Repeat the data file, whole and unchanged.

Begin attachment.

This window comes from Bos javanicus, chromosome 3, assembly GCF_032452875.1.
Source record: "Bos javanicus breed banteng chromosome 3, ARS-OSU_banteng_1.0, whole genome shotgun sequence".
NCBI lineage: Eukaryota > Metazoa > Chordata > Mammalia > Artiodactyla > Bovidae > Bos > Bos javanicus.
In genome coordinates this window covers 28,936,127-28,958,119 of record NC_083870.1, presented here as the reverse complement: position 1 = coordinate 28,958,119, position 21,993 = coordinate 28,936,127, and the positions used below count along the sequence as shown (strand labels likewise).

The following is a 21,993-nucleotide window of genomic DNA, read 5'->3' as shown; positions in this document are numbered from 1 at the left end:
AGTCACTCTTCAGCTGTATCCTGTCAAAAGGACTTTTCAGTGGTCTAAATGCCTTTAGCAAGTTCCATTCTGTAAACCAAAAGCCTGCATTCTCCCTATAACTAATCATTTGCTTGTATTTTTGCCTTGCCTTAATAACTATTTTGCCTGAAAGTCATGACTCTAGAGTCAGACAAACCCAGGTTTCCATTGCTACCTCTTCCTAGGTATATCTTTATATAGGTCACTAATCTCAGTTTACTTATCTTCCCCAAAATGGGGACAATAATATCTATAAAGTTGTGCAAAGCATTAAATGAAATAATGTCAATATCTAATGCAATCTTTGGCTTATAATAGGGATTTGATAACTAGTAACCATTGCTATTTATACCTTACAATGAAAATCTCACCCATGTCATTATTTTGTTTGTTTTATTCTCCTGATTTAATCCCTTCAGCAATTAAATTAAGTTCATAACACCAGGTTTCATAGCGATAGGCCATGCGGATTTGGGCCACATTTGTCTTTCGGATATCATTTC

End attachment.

This window comes from Bos javanicus, chromosome 3, assembly GCF_032452875.1.
Source record: "Bos javanicus breed banteng chromosome 3, ARS-OSU_banteng_1.0, whole genome shotgun sequence".
NCBI lineage: Eukaryota > Metazoa > Chordata > Mammalia > Artiodactyla > Bovidae > Bos > Bos javanicus.
In genome coordinates this window covers 28,936,127-28,958,119 of record NC_083870.1, presented here as the reverse complement: position 1 = coordinate 28,958,119, position 21,993 = coordinate 28,936,127, and the positions used below count along the sequence as shown (strand labels likewise).

The following is a 21,993-nucleotide window of genomic DNA, read 5'->3' as shown; positions in this document are numbered from 1 at the left end:
AGTCACTCTTCAGCTGTATCCTGTCAAAAGGACTTTTCAGTGGTCTAAATGCCTTTAGCAAGTTCCATTCTGTAAACCAAAAGCCTGCATTCTCCCTATAACTAATCATTTGCTTGTATTTTTGCCTTGCCTTAATAACTATTTTGCCTGAAAGTCATGACTCTAGAGTCAGACAAACCCAGGTTTCCATTGCTACCTCTTCCTAGGTATATCTTTATATAGGTCACTAATCTCAGTTTACTTATCTTCCCCAAAATGGGGACAATAATATCTATAAAGTTGTGCAAAGCATTAAATGAAATAATGTCAATATCTAATGCAATCTTTGGCTTATAATAGGGATTTGATAACTAGTAACCATTGCTATTTATACCTTACAATGAAAATCTCACCCATGTCATTATTTTGTTTGTTTTATTCTCCTGATTTAATCCCTTCAGCAATTAAATTAAGTTCATAACACCAGGTTTCATAGCGATAGGCCATGCGGATTTGGGCCACATTTGTCTTTCGGATATCATTTC